In the Apple Orchard
 
American Golden Russet
Braeburn
Fuji
Jonagold

Macoun

Mutsu

Northern Spy

Spartan
Ping relaxes after a day of picking apples.
 
 
 
 
 
 
 
Eight of the 16 varieties we grow in our 35-tree apple orchard.
   
 

Hand grinding our apples into cider
   
 

With a prolific crop this year,(2008) we pressed four "turns" of cider and have put up applesauce and pie slices. From the cider we boiled down a couple of batches to make apple cider syrup, a project not unlike making maple syrup. It's an indispensable cooking aid to tame the acidity of tomato products. We dry the Northern Spies and Mutsus for wintertime snack food, and the pomace from our cider-making goes into our garden beds to enrich the soil. We measure our carbon footprint in feet!

Some of the Varieties We Grow:

American Golden Russet Golden Russet is an early American apple, believed to have sprouted from a seed of an English Russet. It was a commercially marketed variety by the early 1800s and won a following. The yellow flesh is crisp, fine-textured, and brightly flavorful, with a noticeable sweetness that made it a traditional favorite for hard cider. The apples can be used for cooking and drying. As with most russets, the apples keep well, but they need humid storage if they aren't to get soft under the skin.

BraeburnBraeburn is a chance seedling from New Zealand's South Island, introduced in 1952, and is named after Braeburn Orchards, where it was first grown commercially. It is generally thought to be a seedling of a variety called Lady Hamilton. The other parent is not known but is popularly believed to be Granny Smith. Uncut, Braeburn has a faintly cidery perfume. The skin is thin and seems to disappear in the mouth. The flesh is yellow-green to creamy yellow, breaking and crisp in texture. Braeburn offers a complex, sweet tart flavor, with a noticeably aromatic aftertaste.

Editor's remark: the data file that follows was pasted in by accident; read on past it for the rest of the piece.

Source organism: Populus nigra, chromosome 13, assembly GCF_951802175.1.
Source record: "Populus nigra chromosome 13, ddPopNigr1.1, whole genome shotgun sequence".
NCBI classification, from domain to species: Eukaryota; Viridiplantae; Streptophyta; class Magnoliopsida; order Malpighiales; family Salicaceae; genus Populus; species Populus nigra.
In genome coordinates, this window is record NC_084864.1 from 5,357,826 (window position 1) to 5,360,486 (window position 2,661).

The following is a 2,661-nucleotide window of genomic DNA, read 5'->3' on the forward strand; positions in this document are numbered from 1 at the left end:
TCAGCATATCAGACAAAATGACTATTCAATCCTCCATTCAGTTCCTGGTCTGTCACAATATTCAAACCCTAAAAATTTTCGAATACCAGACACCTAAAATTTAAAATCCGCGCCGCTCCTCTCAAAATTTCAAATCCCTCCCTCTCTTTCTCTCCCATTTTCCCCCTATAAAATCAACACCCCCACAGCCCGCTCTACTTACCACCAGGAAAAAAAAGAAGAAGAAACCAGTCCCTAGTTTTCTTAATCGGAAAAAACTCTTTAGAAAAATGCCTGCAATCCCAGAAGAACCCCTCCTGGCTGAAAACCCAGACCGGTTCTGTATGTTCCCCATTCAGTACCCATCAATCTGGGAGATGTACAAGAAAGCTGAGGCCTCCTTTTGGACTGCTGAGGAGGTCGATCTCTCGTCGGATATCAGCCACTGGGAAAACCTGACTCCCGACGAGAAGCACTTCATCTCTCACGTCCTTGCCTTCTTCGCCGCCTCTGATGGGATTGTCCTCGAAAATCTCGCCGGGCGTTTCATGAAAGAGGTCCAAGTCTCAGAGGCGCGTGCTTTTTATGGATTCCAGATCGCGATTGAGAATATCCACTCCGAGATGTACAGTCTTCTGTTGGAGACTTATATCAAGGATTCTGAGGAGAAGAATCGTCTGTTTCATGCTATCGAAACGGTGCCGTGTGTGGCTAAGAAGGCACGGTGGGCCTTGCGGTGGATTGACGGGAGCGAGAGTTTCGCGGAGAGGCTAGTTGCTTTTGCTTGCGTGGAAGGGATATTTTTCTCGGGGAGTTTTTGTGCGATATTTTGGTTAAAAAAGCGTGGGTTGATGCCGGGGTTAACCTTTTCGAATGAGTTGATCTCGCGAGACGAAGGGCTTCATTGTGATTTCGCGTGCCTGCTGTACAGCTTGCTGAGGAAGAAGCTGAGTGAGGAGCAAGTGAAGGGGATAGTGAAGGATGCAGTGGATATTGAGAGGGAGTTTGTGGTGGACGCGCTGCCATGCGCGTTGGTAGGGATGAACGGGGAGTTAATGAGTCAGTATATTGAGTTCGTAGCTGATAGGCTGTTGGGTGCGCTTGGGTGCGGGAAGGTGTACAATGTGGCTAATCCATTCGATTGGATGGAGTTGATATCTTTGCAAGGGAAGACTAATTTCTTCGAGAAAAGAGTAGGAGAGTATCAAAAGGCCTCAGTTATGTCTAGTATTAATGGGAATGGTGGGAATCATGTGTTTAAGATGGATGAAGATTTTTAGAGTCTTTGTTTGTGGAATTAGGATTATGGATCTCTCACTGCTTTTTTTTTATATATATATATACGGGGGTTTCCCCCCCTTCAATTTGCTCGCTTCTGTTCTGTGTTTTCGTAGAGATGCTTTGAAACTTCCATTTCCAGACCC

Fuji Fuji was developed from American parents, Ralls Genet and Red Delicious. Not a particularly gorgeous variety, it signals the reemergence of taste and texture as the main reasons for growing an apple. The cream-colored, firm, fine-grained flesh seems something special from the first bite, as it fills the mouth with sweetness and juice. In taste tests Fuji consistently scores at or near the top, and among late-maturing varieties it is a standout. Fuji is regarded as the best keeper of any sweet variety, and the apples retain their toothsome firmness for up to a year in refrigeration.

JonagoldThe cross of Jonathan and Golden Delicious was released in 1968 and since then has become extremely popular across Europe. With its aroma of Golden Delicious and the sprightliness of Jonathan, Jonagold is an excellent sweet-tart dessert apple. The texture of the creamy yellow flesh is noticeably crisp and juicy. In a poll of nineteen apple experts in nine countries, Jonagold scored as the overall favorite. The fruit makes fair sauce and a good pie. If picked on time, Jonagolds store fairly well.